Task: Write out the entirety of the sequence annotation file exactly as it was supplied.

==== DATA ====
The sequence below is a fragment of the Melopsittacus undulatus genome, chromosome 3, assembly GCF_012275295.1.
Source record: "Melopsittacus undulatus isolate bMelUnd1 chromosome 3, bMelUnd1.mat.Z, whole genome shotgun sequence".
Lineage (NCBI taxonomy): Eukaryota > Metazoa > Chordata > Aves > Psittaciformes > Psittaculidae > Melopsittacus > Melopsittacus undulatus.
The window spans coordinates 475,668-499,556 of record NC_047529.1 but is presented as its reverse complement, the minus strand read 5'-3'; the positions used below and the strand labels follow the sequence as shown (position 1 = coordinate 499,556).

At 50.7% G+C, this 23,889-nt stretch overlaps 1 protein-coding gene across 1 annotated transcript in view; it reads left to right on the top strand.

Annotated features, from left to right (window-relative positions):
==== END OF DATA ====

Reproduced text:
The sequence below is a fragment of the Melopsittacus undulatus genome, chromosome 3, assembly GCF_012275295.1.
Source record: "Melopsittacus undulatus isolate bMelUnd1 chromosome 3, bMelUnd1.mat.Z, whole genome shotgun sequence".
Lineage (NCBI taxonomy): Eukaryota > Metazoa > Chordata > Aves > Psittaciformes > Psittaculidae > Melopsittacus > Melopsittacus undulatus.
The window spans coordinates 475,668-499,556 of record NC_047529.1 but is presented as its reverse complement, the minus strand read 5'-3'; the positions used below and the strand labels follow the sequence as shown (position 1 = coordinate 499,556).

At 50.7% G+C, this 23,889-nt stretch overlaps 1 protein-coding gene across 1 annotated transcript in view; it reads left to right on the top strand.

Annotated features, from left to right (window-relative positions):